Netanyahu's speech at U-N is seen as an effort to generate new international pressure on Iran

Israeli PM's Iran warning seen as signature moment

WEST PALM BEACH, Fla. - There's always a part of Matt Weisbaum in Israel.

"It was a privilege to become an Israeli citizen. For three thousand years, we've called Israel home," said Weisbaum.

For ten years starting in 2000, the South Florida native lived there, giving tours of his ancestral homeland.
He also helped produce a documentary warning of a nuclear Iran which is called "Uranium."

He saw Israeli Prime Minister Benjamin Netanyahu drawing a line against Iran's nuclear program, as a "Finally" moment.

"I see what Netanyahu did today, as raising the red flag and giving the world the opportunity to do what it should be doing," said Weisbaum.

Luis Fleischman is so concerned about a nuclear Iran, that warning posters line his office walls at the Jewish Federation of Palm Beach County.

He expects Netanyahu's moment of clarity to bring American and Israeli negotiators closer together and that a public rift over Israel's talk of force will fade - for now.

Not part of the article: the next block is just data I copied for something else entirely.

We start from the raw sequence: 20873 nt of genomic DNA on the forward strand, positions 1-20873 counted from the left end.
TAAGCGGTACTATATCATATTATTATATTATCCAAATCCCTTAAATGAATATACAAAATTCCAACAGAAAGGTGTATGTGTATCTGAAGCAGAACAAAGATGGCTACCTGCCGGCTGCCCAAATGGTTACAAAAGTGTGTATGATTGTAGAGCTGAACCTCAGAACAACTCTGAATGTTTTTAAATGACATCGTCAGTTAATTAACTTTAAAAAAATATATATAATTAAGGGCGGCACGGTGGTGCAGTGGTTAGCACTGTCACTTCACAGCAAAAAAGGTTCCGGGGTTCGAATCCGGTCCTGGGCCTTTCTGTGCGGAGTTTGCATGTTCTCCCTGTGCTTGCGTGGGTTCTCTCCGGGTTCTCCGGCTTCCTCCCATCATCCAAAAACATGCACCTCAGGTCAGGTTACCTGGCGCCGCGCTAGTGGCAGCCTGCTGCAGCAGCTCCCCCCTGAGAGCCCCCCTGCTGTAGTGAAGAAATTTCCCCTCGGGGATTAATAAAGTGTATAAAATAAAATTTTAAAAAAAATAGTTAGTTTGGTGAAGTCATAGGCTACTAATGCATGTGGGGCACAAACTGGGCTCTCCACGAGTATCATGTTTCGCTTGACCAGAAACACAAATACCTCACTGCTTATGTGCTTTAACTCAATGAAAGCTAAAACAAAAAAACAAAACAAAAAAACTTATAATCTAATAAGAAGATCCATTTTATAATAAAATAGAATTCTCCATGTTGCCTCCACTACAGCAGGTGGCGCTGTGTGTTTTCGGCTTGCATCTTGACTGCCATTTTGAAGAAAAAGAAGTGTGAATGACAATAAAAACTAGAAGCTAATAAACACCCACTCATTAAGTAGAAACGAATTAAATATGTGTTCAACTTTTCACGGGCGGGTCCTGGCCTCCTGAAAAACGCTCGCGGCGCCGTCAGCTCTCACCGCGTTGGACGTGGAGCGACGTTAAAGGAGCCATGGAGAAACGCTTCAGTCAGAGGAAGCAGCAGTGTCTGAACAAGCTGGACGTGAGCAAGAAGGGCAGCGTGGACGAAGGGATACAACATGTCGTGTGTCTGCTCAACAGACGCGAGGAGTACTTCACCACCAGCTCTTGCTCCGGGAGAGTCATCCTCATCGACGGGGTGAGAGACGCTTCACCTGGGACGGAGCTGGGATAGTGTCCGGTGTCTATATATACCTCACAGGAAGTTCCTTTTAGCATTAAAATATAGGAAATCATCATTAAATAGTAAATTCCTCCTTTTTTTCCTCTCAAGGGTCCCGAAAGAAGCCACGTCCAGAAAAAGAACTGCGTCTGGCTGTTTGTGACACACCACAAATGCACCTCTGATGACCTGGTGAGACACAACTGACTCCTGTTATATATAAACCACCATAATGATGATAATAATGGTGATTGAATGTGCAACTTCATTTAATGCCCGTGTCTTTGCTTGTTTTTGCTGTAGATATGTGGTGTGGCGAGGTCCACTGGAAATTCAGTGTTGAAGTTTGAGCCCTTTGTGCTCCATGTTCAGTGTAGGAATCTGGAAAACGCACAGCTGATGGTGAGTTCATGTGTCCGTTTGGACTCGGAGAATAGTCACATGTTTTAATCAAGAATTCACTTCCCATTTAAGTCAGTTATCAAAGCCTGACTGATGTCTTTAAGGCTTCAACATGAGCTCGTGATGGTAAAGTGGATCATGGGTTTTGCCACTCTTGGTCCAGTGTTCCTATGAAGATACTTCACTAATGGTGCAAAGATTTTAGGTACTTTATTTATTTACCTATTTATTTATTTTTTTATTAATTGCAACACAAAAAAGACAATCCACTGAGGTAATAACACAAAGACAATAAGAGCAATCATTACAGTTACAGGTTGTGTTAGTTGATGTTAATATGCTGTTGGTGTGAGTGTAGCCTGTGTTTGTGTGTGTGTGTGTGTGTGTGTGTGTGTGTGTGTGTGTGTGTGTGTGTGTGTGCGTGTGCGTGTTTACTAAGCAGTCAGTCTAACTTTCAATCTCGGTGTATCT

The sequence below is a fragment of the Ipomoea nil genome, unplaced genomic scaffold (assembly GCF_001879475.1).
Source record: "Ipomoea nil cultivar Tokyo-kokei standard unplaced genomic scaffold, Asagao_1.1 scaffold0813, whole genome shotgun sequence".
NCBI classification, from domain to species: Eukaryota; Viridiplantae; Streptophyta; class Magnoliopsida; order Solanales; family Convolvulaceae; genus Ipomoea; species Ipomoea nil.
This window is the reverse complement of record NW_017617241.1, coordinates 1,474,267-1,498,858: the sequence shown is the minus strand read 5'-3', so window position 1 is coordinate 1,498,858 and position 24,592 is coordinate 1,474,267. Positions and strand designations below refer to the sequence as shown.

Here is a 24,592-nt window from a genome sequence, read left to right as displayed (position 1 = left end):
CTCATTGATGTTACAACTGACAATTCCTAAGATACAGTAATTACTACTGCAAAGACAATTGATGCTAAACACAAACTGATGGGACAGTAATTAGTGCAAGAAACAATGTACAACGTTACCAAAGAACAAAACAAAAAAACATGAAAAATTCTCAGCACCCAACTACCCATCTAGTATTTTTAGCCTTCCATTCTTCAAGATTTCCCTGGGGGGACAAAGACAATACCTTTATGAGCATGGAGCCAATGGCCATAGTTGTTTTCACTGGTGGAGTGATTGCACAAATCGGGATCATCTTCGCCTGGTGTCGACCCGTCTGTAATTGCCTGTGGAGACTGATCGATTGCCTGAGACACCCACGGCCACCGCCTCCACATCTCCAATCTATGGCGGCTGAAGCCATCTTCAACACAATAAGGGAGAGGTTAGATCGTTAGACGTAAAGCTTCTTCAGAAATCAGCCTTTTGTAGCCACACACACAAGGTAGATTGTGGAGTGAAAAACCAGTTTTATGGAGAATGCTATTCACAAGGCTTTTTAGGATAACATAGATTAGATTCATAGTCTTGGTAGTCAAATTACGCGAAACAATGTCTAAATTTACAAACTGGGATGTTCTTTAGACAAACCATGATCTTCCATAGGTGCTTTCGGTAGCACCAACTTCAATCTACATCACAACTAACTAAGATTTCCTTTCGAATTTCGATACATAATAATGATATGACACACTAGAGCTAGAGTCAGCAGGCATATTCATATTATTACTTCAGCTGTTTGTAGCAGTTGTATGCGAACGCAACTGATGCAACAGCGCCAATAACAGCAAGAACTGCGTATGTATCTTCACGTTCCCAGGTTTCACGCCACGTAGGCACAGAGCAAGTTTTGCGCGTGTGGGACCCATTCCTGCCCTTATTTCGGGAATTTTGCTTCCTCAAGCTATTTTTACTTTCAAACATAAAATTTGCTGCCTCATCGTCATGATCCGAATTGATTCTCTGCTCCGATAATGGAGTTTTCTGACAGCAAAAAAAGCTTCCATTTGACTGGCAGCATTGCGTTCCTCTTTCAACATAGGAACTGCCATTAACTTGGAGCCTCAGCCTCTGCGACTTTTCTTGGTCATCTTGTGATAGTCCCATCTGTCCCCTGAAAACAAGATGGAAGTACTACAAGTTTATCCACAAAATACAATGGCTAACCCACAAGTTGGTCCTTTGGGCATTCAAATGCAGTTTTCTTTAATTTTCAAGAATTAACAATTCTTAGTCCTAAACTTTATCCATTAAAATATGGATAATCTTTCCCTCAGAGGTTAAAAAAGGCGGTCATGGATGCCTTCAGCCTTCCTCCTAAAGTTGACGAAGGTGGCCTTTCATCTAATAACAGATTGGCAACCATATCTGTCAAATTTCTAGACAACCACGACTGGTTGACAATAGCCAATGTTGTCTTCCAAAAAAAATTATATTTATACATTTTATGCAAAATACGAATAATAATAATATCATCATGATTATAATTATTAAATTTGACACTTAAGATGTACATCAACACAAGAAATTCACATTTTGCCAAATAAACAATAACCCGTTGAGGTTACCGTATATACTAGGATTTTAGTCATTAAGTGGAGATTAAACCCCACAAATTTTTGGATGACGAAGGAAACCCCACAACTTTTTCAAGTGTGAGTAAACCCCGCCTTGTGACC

"I think there is still more room for sanctions. At this point, most of the sanctions are against oil and oil products. They are not what is called, 'comprehensive sanctions.'"

He says could cripple Iran's economy to the point where Iran never crosses the line into becoming a nuclear power. He feels for the Iranian people, many of whom are hostage to their government's ambition.

"I think the people of Israel and the people of Iran don't want a war," said Fleischman.
Weisbaum says friends and relatives there are still being run through emergency drills in case an attack comes.

"In Israel, our back is against the wall," said Weisbaum.

NewsChannel 5 made an extensive effort to chat with people who have family in Iran, but several groups contacted could not find people who were available to talk.

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